Frequently asked questions

The premium Sturing Elektrische Warmte (SEW) is a premium granted from the Flemish Government to those who have their electric heating installations automatically controlled by a device. More specifically, the premium SEW is intended for the automatic control of electric storage heating, boiler, heat pump boiler or heat pump. The Home Energy Management System Lewiz does exactly that and much more: in addition to automatic control, Lewiz provides the consumer with an overview of the main consumption items in the home and a way to optimally manage energy consumption. So Lewiz has definitely earned its place on the list of recognised control devices.

But what does this premium mean for you as a consumer? Quite simply! If you have Lewiz installed, you can apply for the premium SEW, which reimburses you 50% of the purchase and installation costs of the device. For Lewiz, this amounts to the maximum amount of 400 euros. Please note: an important condition here is that the device is installed by an installer.

The payback time of the device depends on many factors (e.g. tariff for a kWh of electricity, number of electrical appliances, and so on). Count on an average of 2 to 3 years. If you live in Flanders, you can apply for the premium Sturing Elektrische Warmte (SEW) when purchasing and installing Lewiz. This premium worth a maximum of 400 euros significantly reduces the payback time of Lewiz.

The capacity tariff, as the name suggests, is a tariff related to the capacity of the electrical system. Until recently, you paid distribution network charges based on the amount of kWh you consumed. Since 1 January 2023, capacity tariff is in effect and your bill will be partly determined based on your highest consumption peak.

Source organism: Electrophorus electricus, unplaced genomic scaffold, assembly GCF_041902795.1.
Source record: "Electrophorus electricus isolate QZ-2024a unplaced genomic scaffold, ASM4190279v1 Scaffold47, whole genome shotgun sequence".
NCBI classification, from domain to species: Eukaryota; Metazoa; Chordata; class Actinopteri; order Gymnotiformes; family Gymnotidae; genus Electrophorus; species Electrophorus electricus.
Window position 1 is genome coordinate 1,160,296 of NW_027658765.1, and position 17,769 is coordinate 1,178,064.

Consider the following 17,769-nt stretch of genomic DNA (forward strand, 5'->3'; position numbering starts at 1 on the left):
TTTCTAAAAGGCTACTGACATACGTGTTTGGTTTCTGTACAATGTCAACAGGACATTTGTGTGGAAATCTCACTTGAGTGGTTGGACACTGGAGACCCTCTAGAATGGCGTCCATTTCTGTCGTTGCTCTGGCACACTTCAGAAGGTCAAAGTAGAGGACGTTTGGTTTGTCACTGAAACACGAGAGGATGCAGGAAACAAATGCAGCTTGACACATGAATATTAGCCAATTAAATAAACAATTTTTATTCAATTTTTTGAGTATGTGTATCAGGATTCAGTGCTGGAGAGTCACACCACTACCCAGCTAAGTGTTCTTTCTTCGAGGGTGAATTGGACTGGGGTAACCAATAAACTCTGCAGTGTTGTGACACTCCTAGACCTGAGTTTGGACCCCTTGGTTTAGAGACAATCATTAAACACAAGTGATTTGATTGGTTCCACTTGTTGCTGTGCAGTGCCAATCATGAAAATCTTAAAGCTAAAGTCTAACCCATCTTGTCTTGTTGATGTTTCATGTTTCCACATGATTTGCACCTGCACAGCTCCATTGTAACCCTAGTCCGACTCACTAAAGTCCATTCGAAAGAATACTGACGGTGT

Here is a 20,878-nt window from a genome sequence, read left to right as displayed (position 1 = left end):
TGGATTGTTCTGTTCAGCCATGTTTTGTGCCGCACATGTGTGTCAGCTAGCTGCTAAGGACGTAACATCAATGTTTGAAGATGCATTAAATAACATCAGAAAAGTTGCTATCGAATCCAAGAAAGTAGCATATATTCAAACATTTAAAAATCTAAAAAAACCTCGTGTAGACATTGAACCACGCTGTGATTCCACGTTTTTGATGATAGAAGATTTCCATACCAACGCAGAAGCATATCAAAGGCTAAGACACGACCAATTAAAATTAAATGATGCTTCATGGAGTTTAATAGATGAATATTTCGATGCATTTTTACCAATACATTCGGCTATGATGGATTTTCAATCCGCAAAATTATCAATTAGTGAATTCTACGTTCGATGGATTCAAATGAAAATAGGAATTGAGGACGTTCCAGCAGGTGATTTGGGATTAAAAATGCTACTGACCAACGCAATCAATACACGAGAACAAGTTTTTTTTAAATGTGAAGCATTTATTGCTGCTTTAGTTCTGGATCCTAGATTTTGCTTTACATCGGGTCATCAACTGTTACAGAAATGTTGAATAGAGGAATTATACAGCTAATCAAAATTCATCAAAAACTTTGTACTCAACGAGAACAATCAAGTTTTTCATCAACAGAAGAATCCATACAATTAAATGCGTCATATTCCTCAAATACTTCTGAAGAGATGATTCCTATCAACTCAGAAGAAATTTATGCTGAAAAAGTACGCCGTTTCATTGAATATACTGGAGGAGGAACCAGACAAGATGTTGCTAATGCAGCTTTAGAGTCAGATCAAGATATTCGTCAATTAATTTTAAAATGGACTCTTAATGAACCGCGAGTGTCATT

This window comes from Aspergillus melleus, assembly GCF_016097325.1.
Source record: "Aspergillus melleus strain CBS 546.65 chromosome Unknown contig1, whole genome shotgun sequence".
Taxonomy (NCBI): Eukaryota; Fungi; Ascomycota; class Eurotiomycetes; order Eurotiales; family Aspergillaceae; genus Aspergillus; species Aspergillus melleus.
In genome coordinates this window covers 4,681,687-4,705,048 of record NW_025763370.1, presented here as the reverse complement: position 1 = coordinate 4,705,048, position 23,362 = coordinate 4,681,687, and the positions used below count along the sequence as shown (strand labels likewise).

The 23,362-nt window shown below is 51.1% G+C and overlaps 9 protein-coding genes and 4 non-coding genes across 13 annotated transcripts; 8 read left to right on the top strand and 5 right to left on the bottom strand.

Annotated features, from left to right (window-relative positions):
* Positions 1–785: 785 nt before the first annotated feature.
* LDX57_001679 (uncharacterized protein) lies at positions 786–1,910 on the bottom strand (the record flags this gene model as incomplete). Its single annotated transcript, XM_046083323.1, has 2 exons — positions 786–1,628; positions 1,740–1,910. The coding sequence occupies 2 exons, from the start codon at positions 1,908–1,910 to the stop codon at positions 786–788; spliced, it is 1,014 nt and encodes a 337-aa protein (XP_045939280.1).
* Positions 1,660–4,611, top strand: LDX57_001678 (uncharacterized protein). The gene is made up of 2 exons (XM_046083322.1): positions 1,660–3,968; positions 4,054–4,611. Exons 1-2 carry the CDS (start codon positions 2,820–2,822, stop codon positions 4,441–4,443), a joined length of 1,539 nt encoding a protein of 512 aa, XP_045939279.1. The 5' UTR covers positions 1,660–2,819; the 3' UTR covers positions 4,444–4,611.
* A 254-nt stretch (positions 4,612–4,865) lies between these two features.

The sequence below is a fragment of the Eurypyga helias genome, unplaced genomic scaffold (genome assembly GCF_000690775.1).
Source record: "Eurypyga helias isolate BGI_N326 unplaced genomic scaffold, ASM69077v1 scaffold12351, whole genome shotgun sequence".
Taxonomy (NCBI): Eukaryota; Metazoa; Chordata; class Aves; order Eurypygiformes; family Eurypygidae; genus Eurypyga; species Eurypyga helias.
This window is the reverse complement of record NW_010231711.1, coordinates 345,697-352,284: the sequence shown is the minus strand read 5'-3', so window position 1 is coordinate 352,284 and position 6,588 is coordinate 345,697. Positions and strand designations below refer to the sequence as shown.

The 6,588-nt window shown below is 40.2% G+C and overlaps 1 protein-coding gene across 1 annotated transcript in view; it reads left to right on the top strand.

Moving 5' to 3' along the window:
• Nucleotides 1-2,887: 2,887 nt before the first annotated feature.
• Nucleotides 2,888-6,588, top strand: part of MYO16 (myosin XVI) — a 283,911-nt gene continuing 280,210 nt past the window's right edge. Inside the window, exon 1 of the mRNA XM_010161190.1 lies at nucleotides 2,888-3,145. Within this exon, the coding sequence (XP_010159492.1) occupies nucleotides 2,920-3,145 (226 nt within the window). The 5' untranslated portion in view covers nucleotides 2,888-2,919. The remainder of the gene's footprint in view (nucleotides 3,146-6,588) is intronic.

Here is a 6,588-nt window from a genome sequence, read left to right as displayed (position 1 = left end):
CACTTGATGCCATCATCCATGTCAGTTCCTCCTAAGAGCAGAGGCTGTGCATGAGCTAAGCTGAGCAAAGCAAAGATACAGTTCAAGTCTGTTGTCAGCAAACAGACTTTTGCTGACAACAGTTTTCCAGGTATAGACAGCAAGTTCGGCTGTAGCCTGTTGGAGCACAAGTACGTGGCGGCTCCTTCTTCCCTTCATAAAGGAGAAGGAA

These peaks are measured over 15 minutes and are the average consumption during this period. The higher the consumption peak, the higher the distribution network charges are. The highest 15-minute value is your monthly peak. The average values of the 12 previous monthly peaks will become your final capacity tariff that you have to pay for. For most households, these consumption peaks are between 06:00 and 08:00 in the morning and between 18:00 and 20:00 in the evening.

Specifically, the capacity tariff means that those who generate high peaks will pay more than those who spread their consumption. Consequently, if you have so-called ‘large consumers’ in your home, such as an electric car or a heat pump, you will benefit from spreading your consumption and controlling the appliances intelligently. This way, you avoid overloading the grid and keep your energy bill under control.

The capacity tariff was introduced to avoid peak loads on the electricity grid. Indeed, in recent years, society has been moving more and more towards CO2-neutral solutions. This is accompanied by the arrival of electric cars, heat pumps and other appliances that use large amounts of electricity. To keep the distribution network reliable, it is important to avoid overloading. For this reason, the Flemish Regulator of the Electricity and Gas Market (VREG) is trying to encourage the population to use the grid more efficiently, and the introduction of the capacity tariff should help. This is because the capacity tariff means that the less you load on the grid, the less you have to pay. More information can be found here.